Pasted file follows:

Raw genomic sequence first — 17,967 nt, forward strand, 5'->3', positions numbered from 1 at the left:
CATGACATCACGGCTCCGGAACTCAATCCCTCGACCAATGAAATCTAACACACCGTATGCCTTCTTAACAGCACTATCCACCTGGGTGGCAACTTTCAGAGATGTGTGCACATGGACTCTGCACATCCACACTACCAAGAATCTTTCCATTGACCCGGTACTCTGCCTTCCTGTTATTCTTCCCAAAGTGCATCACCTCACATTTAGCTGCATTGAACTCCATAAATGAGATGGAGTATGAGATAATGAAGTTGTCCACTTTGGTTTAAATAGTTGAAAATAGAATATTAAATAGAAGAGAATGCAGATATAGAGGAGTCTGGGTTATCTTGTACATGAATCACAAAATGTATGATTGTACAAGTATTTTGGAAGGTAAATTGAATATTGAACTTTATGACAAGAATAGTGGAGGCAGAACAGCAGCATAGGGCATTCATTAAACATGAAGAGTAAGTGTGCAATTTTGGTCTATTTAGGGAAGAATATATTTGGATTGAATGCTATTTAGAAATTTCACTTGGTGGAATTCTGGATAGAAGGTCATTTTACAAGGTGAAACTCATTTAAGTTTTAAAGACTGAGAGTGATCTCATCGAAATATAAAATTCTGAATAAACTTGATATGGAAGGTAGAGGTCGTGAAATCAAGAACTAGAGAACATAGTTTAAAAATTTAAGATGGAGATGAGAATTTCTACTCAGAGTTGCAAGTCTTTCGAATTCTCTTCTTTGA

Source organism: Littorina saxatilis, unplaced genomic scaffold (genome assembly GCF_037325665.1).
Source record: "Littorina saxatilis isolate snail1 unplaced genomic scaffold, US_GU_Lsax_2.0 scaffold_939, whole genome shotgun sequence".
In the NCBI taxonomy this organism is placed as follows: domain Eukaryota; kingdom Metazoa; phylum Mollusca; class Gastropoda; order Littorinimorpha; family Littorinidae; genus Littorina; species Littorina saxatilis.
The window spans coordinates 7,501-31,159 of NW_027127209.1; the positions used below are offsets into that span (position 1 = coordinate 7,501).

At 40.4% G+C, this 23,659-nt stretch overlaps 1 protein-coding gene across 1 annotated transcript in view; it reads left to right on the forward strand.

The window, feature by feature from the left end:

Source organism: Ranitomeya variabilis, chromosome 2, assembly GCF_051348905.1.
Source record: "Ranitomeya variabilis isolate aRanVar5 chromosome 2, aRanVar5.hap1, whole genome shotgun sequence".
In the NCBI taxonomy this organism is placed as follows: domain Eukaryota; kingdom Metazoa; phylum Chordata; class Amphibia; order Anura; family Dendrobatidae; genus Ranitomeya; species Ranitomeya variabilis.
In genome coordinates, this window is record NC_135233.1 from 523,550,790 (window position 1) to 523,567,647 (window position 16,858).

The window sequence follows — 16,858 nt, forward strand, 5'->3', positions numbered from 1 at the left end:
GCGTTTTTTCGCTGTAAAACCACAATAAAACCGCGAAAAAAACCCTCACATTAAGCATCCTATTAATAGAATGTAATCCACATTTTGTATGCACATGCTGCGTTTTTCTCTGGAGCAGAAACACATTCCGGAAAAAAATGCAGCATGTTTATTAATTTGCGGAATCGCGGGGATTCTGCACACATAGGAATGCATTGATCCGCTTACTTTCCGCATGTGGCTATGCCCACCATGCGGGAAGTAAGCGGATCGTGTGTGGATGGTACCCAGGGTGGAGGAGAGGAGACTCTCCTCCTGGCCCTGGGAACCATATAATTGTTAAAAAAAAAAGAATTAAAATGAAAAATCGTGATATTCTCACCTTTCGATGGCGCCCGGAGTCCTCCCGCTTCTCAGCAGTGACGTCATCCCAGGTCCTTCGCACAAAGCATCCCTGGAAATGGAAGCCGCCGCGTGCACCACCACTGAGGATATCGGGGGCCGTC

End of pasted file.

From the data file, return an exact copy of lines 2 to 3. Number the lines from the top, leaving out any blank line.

CATGACATCACGGCTCCGGAACTCAATCCCTCGACCAATGAAATCTAACACACCGTATGCCTTCTTAACAGCACTATCCACCTGGGTGGCAACTTTCAGAGATGTGTGCACATGGACTCTGCACATCCACACTACCAAGAATCTTTCCATTGACCCGGTACTCTGCCTTCCTGTTATTCTTCCCAAAGTGCATCACCTCACATTTAGCTGCATTGAACTCCATAAATGAGATGGAGTATGAGATAATGAAGTTGTCCACTTTGGTTTAAATAGTTGAAAATAGAATATTAAATAGAAGAGAATGCAGATATAGAGGAGTCTGGGTTATCTTGTACATGAATCACAAAATGTATGATTGTACAAGTATTTTGGAAGGTAAATTGAATATTGAACTTTATGACAAGAATAGTGGAGGCAGAACAGCAGCATAGGGCATTCATTAAACATGAAGAGTAAGTGTGCAATTTTGGTCTATTTAGGGAAGAATATATTTGGATTGAATGCTATTTAGAAATTTCACTTGGTGGAATTCTGGATAGAAGGTCATTTTACAAGGTGAAACTCATTTAAGTTTTAAAGACTGAGAGTGATCTCATCGAAATATAAAATTCTGAATAAACTTGATATGGAAGGTAGAGGTCGTGAAATCAAGAACTAGAGAACATAGTTTAAAAATTTAAGATGGAGATGAGAATTTCTACTCAGAGTTGCAAGTCTTTCGAATTCTCTTCTTTGA

Source organism: Littorina saxatilis, unplaced genomic scaffold (genome assembly GCF_037325665.1).